MTW’s ‘Mirette’ balances heart and hope | See again
Music Theater Wichita’s “Mirette” is a sweet French candy – a delicious indulgence full of heart and hope.
Much of that has to do with the actress in the title role. Kaitlyn Lemon envelops the charisma, talent and stage presence of a seasoned musical performer and encases them in the body of a 13-year-old girl. Every moment his Mirette is on stage is a delight.
Set in 1899 in Paris and based on an award-winning children’s book, Mirette lives in a hotel for “artists” run by her mother (played by Karen Robu). A man with a mysterious past (Michael Dikegoros) arrives, settles into a basement apartment, and ultimately becomes the inspiration and trainer of Mirette, who has discovered the love of wire walking.
The boarding house menagerie features a Russian singer (Darcee Datteri, who has some of the show’s best comedic moments), a ballerina (Carter Tholl, with a voice like Kristin Chenoweth, and a showcase for some of costume designer Melissa Penkava Koza’s best work. ), acrobats (Koko Blanton and Darron Hayes), a sad clown (Steve Hitchcock) and an unlucky juggler (Will Jewett).
To complete the cast, Timothy Robu as a talent promoter immediately recognizes Bellini from Dikegoros as a performer from the past.
Director / choreographer Wayne Bryan, who kept “Mirette” in his back pocket after seeing it for the first time 25 years ago, creates a lush atmosphere and several emotional crescendos throughout the musical over 90 minutes.
MTW’s first theatrical production since the end of summer 2019, “Mirette” is presented in the Century II convention hall. If it does not have all the theatrical attributes of the concert hall next door, the staging suits the little story of big dreams.
Much of the show’s luscious look is due to set designer Jordan Slusher, whose stage projections have a storybook feel, while maintaining the illusion of curtains and drops lowered, as well as recreating the climactic scene from musical comedy. at the top of the Eiffel Tower.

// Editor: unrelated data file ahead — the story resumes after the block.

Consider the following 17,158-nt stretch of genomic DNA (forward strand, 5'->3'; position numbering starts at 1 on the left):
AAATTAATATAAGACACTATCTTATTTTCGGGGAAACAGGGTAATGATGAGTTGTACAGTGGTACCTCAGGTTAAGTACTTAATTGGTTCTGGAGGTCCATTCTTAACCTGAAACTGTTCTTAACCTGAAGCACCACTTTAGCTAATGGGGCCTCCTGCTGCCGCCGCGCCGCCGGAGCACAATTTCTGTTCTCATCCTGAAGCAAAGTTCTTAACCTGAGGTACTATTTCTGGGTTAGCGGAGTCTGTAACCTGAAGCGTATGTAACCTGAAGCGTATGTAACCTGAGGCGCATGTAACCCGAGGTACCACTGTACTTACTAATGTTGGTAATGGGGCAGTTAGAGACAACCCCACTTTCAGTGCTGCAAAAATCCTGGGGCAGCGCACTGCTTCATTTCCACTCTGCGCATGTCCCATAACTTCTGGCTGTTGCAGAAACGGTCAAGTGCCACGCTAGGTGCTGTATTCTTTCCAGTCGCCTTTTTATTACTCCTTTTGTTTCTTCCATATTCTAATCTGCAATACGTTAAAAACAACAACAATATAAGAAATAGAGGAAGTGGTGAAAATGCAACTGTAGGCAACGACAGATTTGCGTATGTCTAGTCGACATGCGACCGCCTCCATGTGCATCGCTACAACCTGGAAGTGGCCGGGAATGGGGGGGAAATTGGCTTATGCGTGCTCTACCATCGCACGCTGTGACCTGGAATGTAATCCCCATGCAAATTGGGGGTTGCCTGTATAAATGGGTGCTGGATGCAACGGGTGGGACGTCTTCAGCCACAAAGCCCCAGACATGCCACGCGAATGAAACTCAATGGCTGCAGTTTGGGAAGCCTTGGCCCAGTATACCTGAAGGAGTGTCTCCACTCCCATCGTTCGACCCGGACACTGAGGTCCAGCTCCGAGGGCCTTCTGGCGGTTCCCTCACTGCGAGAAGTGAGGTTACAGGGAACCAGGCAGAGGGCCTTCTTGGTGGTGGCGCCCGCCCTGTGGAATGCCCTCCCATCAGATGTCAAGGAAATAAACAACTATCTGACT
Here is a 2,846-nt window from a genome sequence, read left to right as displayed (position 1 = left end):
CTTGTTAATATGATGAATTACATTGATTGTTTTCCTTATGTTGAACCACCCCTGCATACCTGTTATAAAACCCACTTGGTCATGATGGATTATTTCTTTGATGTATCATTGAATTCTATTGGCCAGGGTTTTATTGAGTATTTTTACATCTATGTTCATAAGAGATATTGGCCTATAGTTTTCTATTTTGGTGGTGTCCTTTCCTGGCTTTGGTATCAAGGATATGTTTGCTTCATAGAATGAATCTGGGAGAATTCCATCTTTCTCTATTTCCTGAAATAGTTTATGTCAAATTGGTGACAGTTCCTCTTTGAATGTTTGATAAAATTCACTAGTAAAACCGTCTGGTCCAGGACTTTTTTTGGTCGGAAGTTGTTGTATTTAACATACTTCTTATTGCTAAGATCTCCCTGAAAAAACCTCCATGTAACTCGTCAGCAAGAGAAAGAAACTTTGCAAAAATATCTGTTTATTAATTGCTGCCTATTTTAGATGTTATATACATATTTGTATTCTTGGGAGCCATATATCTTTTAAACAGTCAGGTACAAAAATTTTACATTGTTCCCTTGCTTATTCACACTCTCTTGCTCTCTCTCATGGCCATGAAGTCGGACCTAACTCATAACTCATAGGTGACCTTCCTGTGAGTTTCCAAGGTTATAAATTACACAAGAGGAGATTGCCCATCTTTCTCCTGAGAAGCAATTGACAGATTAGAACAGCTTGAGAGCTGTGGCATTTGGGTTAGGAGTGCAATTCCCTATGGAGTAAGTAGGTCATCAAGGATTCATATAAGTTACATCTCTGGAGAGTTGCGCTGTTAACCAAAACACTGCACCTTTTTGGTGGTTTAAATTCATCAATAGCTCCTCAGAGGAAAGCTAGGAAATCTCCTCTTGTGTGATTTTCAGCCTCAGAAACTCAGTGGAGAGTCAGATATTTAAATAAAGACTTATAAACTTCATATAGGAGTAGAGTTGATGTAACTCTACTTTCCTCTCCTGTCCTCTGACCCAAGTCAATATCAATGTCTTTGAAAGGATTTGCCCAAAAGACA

Music is provided by Music Director Charles Koslowske and Jesse Warkentin at the side-by-side grand pianos. Thoughts that a full orchestra would be needed for a musical were quickly dashed. Harvey Schmidt and Tom Jones’ score (“The Fantasticks”, “I Do, I Do”) is playful and sometimes powerful, full of jerky notes that the actors master wonderfully.
By turning a children’s book into a complete musical, playwright Elizabeth Diggs added the characters to the boarding house. Sometimes it seemed like there were too many musical tropes of storytelling – the mysterious stranger with a secret, the mother working on her daughter, for example – but for her target audience, “Mirette” keeps her balance.
The convention hall provides a beautiful home for MTW in this unique summer season (a 50th anniversary celebration in August and “Twelfth Night” in November will also be there). Members of the public in theater-style seats populate every other row, and one seat between the parties is requested by MTW. Masks are mandatory indoors, as it is still mandatory in city buildings and many of the younger members of the public have not been vaccinated.
“Mirette: by Music Theater Wichita
When: 8 p.m. Thursday to Sunday June 17-20
Or: Century II Convention Center, 225 W. Douglas
Tickets: $ 45 for general admission, from mtwichita.org or 265-3107